Victoria - That's really nice. I think my favourite response to the physics Nobel came from another physicist, Paul Coxon at the University of Cambridge, who tweeted that "awarding the physics Nobel for a supermassive chasm of infinite darkness is very 2020" which I thought really hit the nail on the head. This was a fascinating one. It's a wonderful British scientist, 89 years old, Roger Penrose, who gets half this prize; and then the other half is shared between Reinhart Genzel and Andrea Ghez, who is only the fourth woman to win a physics Nobel. So it sort of encapsulates a lot of the intrinsic problematic issues with the Nobels, and this ongoing issue with the perpetuation of the problematic academic hierarchical system that the Nobels is kind of famous for. But it's also just this real celebration of absolutely fundamental science. What Roger Penrose did is sort of... I mean to me, him applying general relativity to come up with entirely new calculations, the fact that a black hole can be a real thing can actually form in the universe, is kind of another level of thinking for me.

Chris - Well, let's move straight on to chemistry because that was the third and final prize that was announced this week...

Emmanuelle Charpentier and Jennifer Doudna, for the development of a method for genome editing.

Chris - This is of course the technique otherwise known as CRISPR. Did you see that one coming Theo?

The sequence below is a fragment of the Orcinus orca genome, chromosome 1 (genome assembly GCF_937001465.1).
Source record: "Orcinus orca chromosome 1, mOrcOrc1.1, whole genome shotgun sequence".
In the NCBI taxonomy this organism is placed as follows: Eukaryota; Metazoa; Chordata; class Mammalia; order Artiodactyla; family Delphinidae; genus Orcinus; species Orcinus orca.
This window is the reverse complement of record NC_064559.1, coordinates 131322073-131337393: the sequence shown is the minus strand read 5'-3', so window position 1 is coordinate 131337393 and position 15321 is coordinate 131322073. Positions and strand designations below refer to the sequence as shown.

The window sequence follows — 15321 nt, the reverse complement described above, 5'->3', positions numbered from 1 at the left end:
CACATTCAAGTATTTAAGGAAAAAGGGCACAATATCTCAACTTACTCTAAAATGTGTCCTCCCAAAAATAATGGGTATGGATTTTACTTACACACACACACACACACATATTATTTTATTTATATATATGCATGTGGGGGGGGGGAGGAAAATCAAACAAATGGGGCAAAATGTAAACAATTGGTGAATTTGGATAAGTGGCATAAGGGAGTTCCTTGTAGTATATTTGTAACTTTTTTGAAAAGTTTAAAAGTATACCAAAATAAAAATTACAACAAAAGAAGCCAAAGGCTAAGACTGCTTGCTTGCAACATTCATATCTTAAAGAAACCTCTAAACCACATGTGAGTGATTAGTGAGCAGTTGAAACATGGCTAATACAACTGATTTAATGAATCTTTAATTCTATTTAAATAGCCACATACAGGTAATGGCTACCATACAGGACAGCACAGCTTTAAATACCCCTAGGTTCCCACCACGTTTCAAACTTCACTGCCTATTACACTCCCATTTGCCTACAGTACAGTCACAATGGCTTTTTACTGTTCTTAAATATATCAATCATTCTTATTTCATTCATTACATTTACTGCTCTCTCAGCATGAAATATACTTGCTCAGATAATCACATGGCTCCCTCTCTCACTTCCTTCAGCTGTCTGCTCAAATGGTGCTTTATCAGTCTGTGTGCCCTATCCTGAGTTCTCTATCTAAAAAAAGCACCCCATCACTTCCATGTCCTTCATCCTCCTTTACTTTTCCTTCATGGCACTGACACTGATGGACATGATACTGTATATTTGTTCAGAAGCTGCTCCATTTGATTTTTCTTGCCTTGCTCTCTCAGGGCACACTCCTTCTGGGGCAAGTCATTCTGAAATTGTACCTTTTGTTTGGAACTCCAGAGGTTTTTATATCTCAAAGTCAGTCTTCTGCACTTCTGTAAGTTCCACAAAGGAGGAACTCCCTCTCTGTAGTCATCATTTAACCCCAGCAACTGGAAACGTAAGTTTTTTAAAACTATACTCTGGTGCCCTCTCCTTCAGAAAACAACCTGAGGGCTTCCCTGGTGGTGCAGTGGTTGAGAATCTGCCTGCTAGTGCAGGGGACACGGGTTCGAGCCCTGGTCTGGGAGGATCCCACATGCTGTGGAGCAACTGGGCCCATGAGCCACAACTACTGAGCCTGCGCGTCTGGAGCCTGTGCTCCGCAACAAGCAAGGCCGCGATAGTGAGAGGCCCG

Theo - I think this one looked very likely at some point, because the CRISPR-Cas9 technique has so revolutionised the way that researchers can edit DNA, including the fact that we believe that someone actually used it illegally and ethically to edit the DNA in unborn children. But it's clearly something that has changed the whole way that molecular biology is done. And in contrast to that Hepatitis C work from the 1970s to the 1990s, and which by the way went to three men, this prize has gone to two women for work done in the past decade; and that's exciting on both counts, I think. By studying basic biology they've come up with a tool that has changed basic science already, and it's likely to change medicine as well.

Chris - Vic, how does CRISPR actually work? What does it involve? What will it enable us to do?

Victoria - It's actually the ancient immune system of a bacteria which essentially has this component called tracrRNA, which cleaves, it snips out, a bit of DNA from whatever is attacking it. It basically kills whatever attacking it; its immune system has this pair of genetic scissors. And what these two amazing scientists have done - and they collaborated together to bring together their genetic knowledge and their molecular biology, this is the real kind of chemistry of life stuff - they got together to figure out how to simplify that bacterial immune system, this cleavage, into a pair of much simpler molecular genetic scissors that can be used anywhere. Essentially you can, just as if you were editing a piece of tape and you can snip out a bit and then stick it back together, you can do that with a genetic code. So you can just imagine... actually the Swedish Academy themselves said that it's only imagination that holds back the limitations of what we could do with this technology. I think another important postscript to that is that our morals and ethics is also going to play a big role in terms of what humans will do with this technology, because the possibilities molecularly are boundless.